R. eutropha SH comprises six subunits, HoxHYFUI2 and can be considered as two catalytic moieties, HoxHY and HoxFU which harbour the hydrogen cycling and diaphorase (NAD+/NADH cycling) activities respectively, Figure 1. All subunits of the SH, except for HoxI, have orthologous counterparts within the peripheral arm of Complex I. HoxH and HoxY share similarities with the Nqo4 and Nqo6 subunits (nomenclature according to the crystallized peripheral arm of Complex I from Thermus thermophilus [14]), whereby the quinone-binding site in Nqo4 is replaced by the Ni-Fe active site in HoxH [14]. The SH diaphorase module is similar to parts of the Nqo1, Nqo2, and Nqo3 subunits (Figure 1). HoxF resembles a fusion protein of Nqo1 and Nqo2 (Figs. S1,S2), lacking the [2Fe-2S] cluster N1a, while HoxU resembles a truncated version of Nqo3 that has lost its C-terminal portion including the remote cubane N7 (Figure 1 and Figure S3). The reversible transfer of two electrons from H2 oxidation at the Ni-Fe active site in HoxH to the FMN catalytic centre of HoxF is mediated by an electron relay chain of iron-sulphur clusters. The role of an additional flavin mononucleotide (FMN) residing in HoxY remains uncertain [4], [5], [6], [15], [16].

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Figure 1. Modular structure and proposed cofactor arrangement and function of the soluble NAD+-reducing [NiFe]-hydrogenase of R. eutropha based on the results of the present study and references [7], [15], [16], [21], [51].

Panel A displays the cofactors of the hydrophilic part of T. thermophilus Complex I [14]. Orthologous subunits of Complex I and SH carry the same colours. Iron-sulfur clusters, which are conserved in the SH, are colored in yellow/brown, those which are not present in the SH are shown in grey. The proposed electron transfer chain in Complex I is indicated by blue arrows. The N2 cluster localized in the Nqo6 subunit of Complex I corresponds to the iron-sulfur cluster in the hydrogenase small subunit HoxY (see Figs. S1,S2,S3). The proposed quinone-binding site (Q), which is situated in Nqo4, is indicated by an arrow [17]. Panel B shows the current SH model, the proposed localization of the individual cofactors and reactions taking place at the SH. The CN ligands and the CO ligand of the Ni-Fe active site iron are shown in green and red, respectively. For sake of clarity, the hydrogenase and diaphorase modules are drawn separately. Main physiological reactions are shown in bold lines and fonts. “R” stands for “under reducing conditions”, “Θ” for “product inhibition”. Dashed lines represent effects, but without information of effect location. NADH-derived electrons for fast reactivation of the oxidized active site are passed through the FMN cofactors and the FeS clusters. For details see text and references [7], [15], [16], [21], [51].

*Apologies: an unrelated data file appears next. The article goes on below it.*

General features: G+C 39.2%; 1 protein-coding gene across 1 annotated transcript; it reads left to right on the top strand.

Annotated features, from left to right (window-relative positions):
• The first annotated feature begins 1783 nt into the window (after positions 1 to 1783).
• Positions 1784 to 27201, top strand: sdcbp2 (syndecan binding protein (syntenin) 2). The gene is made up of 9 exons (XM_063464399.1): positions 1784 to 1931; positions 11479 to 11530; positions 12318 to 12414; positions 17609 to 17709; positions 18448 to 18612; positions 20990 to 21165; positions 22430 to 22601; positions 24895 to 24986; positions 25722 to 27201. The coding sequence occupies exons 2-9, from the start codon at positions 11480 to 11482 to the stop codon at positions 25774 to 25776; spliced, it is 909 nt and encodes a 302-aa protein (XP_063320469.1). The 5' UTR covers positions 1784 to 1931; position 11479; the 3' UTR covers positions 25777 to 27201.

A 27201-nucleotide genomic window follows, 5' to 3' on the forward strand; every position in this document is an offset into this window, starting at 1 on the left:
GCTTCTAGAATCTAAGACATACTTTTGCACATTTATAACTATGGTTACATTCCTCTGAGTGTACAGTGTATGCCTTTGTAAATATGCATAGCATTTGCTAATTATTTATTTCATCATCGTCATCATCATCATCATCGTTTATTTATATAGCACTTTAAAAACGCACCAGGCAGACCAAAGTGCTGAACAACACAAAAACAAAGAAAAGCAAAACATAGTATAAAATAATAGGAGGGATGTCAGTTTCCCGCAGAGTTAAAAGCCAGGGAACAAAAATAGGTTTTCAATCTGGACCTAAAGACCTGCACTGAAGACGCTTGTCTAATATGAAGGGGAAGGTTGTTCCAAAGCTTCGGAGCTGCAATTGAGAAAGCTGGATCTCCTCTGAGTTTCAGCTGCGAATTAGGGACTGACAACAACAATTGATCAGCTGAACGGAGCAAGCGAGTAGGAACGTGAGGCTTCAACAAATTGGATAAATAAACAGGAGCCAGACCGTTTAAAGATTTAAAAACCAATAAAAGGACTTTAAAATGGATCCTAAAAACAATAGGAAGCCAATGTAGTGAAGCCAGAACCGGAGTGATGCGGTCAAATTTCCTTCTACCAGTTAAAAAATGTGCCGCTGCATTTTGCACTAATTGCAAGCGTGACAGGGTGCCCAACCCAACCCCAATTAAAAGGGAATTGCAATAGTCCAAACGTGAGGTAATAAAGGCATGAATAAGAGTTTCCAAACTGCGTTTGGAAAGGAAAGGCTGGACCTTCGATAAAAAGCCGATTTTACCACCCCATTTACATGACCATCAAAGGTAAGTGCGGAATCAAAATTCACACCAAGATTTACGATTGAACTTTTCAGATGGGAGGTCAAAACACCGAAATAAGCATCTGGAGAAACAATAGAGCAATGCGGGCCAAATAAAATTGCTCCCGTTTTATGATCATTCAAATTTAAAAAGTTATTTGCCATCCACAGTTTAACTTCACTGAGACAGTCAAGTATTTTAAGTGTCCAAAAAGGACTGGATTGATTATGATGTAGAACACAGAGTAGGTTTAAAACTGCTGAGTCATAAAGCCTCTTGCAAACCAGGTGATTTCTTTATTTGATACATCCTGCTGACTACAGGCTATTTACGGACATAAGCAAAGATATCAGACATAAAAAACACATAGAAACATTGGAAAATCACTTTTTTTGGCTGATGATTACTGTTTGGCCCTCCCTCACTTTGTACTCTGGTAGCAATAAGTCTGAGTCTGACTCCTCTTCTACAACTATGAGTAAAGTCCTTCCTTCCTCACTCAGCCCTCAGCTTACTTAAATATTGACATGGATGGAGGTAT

https://doi.org/10.1371/journal.pone.0025939.g001

Unlike the Rhodococcus opacus SH, which in vitro easily dissociates into the two different moieties [17], [18], the heterotetrameric structure of the R. eutropha SH remains stable [19]. Only HoxI readily separates from the HoxHYFU core, under high ionic strength and alkaline pH [6].